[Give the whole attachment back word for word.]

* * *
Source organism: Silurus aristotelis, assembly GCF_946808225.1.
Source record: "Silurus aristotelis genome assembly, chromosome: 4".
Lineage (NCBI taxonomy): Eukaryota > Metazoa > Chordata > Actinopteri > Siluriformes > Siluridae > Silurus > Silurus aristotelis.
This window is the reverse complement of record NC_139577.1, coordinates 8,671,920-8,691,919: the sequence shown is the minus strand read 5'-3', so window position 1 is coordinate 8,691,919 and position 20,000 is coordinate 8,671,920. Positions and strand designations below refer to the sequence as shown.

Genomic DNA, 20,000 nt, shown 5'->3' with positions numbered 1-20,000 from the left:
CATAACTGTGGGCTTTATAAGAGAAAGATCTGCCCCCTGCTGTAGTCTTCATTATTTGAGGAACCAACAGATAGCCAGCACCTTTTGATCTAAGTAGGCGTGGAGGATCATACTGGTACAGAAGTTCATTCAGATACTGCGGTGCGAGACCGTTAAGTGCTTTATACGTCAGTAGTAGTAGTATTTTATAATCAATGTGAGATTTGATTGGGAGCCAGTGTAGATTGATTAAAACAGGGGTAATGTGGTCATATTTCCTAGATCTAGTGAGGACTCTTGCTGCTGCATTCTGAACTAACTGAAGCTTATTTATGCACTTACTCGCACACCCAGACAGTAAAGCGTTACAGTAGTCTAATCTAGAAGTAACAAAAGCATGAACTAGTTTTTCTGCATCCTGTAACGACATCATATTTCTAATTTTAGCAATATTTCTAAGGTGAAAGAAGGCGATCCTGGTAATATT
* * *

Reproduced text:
Source organism: Silurus aristotelis, assembly GCF_946808225.1.
Source record: "Silurus aristotelis genome assembly, chromosome: 4".
Lineage (NCBI taxonomy): Eukaryota > Metazoa > Chordata > Actinopteri > Siluriformes > Siluridae > Silurus > Silurus aristotelis.
This window is the reverse complement of record NC_139577.1, coordinates 8,671,920-8,691,919: the sequence shown is the minus strand read 5'-3', so window position 1 is coordinate 8,691,919 and position 20,000 is coordinate 8,671,920. Positions and strand designations below refer to the sequence as shown.

Genomic DNA, 20,000 nt, shown 5'->3' with positions numbered 1-20,000 from the left:
CATAACTGTGGGCTTTATAAGAGAAAGATCTGCCCCCTGCTGTAGTCTTCATTATTTGAGGAACCAACAGATAGCCAGCACCTTTTGATCTAAGTAGGCGTGGAGGATCATACTGGTACAGAAGTTCATTCAGATACTGCGGTGCGAGACCGTTAAGTGCTTTATACGTCAGTAGTAGTAGTATTTTATAATCAATGTGAGATTTGATTGGGAGCCAGTGTAGATTGATTAAAACAGGGGTAATGTGGTCATATTTCCTAGATCTAGTGAGGACTCTTGCTGCTGCATTCTGAACTAACTGAAGCTTATTTATGCACTTACTCGCACACCCAGACAGTAAAGCGTTACAGTAGTCTAATCTAGAAGTAACAAAAGCATGAACTAGTTTTTCTGCATCCTGTAACGACATCATATTTCTAATTTTAGCAATATTTCTAAGGTGAAAGAAGGCGATCCTGGTAATATT